Unsung heroes: Hugh De Souza
What does a water safety adviser do usually?
We prevent drowning by talking to everybody about how to stay safe. We give safety messages to all kinds of people – coastal walkers, kitesurfers, paddleboarders, anyone who’s near the water.
We can get to people before they get into danger, so when they get to a beach or waterway, they can remember our advice and avoid getting into trouble. Then the crew don’t have to risk their lives to go out and save them. That’s the essence of water safety and the Respect the Water campaign.
During the Covid-19 crisis, we’ve still been spreading water safety messages through social media and I’m also an NHS volunteer responder.
Why did you first join the RNLI?
I did over 30 years in the Police force, at Downing Street. Now I’m retired, I still want to help people. Volunteering is what I do.
I remember the day I first walked into the crew room. It was loud, with friendly banter. I felt I was home.
I like talking to people and I’m passionate about the RNLI. Although I’m not on the crew, this is a way I can do my bit to save lives. I just don’t get wet!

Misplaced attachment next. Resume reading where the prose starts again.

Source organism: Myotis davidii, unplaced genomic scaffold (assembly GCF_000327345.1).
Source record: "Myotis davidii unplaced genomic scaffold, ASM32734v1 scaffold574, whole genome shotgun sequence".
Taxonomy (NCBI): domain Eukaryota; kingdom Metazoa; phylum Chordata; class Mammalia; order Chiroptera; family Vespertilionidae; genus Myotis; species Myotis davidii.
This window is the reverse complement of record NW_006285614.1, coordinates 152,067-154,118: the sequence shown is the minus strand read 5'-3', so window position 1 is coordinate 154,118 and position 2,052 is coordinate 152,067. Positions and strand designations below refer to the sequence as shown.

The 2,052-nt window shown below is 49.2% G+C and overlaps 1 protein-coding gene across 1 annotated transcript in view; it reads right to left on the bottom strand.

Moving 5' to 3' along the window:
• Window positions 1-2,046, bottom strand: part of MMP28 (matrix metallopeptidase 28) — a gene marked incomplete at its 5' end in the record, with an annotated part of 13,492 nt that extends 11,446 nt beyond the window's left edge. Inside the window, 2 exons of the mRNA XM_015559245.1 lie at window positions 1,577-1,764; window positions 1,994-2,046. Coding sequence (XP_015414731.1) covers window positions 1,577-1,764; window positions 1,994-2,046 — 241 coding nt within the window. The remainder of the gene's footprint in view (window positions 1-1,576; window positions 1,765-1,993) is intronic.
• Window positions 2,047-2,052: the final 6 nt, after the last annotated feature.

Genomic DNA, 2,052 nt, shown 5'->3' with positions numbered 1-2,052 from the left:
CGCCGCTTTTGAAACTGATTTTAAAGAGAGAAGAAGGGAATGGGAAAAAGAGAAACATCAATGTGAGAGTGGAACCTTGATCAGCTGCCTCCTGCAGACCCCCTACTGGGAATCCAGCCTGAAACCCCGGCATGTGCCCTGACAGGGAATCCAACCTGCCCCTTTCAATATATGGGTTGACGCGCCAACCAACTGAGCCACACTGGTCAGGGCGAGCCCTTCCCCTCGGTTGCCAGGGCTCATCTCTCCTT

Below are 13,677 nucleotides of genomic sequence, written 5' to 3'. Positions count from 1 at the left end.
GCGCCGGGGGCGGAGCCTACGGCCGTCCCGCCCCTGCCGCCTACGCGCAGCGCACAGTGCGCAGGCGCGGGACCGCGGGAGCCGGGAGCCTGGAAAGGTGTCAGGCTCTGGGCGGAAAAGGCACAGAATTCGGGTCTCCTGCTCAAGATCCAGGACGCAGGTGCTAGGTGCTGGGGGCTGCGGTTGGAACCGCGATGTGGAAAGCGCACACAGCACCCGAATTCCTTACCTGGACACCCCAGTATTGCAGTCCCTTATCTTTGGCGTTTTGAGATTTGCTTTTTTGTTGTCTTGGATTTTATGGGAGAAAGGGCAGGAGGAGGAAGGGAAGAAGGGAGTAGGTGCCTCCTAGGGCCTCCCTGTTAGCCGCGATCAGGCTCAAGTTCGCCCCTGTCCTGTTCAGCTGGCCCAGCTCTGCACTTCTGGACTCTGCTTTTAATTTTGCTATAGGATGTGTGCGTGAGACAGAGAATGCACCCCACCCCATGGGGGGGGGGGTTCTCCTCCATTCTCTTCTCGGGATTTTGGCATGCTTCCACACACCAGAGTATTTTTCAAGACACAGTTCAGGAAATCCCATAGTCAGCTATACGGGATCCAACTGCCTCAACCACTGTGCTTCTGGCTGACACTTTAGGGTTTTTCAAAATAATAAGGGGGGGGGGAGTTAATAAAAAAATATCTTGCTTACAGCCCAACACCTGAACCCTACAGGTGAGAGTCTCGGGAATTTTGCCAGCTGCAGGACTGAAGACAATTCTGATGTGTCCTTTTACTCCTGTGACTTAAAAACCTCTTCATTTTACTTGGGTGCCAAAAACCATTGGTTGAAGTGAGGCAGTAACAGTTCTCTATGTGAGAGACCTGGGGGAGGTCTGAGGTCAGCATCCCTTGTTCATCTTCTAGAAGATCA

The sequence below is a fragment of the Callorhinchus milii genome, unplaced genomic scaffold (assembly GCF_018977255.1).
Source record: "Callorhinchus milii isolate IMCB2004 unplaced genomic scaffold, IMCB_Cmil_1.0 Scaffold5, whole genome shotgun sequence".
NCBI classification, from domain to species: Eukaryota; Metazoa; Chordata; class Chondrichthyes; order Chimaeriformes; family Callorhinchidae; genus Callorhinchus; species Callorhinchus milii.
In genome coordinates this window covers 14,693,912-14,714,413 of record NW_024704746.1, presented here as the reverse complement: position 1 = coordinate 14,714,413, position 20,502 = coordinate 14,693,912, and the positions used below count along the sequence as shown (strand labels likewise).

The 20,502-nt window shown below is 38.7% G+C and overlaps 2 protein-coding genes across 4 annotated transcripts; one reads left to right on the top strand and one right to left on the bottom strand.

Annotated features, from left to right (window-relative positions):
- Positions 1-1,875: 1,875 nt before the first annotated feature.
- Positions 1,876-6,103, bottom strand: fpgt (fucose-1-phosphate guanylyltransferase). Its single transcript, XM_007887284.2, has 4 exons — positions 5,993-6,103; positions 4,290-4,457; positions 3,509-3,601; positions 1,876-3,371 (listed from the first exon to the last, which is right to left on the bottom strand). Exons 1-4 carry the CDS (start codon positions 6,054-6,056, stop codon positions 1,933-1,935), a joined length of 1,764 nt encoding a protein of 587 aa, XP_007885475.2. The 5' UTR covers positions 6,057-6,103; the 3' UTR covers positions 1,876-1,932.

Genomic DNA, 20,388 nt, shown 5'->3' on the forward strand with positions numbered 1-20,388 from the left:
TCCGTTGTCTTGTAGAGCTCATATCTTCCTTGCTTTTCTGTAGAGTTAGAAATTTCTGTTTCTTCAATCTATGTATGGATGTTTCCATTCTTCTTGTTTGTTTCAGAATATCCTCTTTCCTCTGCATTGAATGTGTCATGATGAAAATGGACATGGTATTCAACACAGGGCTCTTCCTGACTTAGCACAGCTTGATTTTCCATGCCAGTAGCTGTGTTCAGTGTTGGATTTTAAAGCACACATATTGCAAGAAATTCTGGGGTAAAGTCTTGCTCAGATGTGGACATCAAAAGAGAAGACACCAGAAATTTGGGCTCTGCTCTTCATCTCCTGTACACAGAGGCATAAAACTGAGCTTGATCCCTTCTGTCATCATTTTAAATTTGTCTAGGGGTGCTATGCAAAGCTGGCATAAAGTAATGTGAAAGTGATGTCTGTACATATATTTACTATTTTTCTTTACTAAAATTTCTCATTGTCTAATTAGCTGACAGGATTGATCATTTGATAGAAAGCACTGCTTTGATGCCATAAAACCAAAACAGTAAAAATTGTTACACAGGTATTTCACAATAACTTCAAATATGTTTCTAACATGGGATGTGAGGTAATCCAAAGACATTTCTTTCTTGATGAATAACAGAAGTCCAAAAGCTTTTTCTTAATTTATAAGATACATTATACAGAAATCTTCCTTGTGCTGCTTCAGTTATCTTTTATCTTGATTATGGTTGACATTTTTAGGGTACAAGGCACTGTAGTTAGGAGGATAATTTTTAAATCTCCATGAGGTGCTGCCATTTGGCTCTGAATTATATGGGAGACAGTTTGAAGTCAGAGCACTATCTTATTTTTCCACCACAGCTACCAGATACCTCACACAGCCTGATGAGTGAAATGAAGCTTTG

How do you know you’re saving lives?What we’re doing as a team does make a difference. For example, 2 years ago we had some problems around here with dog walkers and cliff falls. We warned owners to keep their dogs on leads, got the path moved away from the edge and more signs put up. You can’t quantify it exactly, but we do know the crew here didn’t get as many call outs to dog walkers.
Do your friends and family get involved?It’s all hands on deck when it comes to fundraising. My daughter Darcy has a Lifeboats T-shirt with her name and ‘Future Volunteer’ printed on it.
- To help you stay safe during the coronavirus lockdown, please follow the latest advice from the Government. We would urge anyone planning a visit to the coast to follow RNLI safety advice:
- Take care near cliffs – know your route and your limitations
- Have a plan – check the weather forecast and tide times
- If you fall into the water unexpectedly, FLOAT TO LIVE. Fight your instinct to thrash around, lean back, extend your arms and legs, and float
- If boating, ensure your equipment is functioning and maintained
- In any coastal emergency dial 999 or 112 and ask for the coastguard
- Take a look at our safety page for more tips.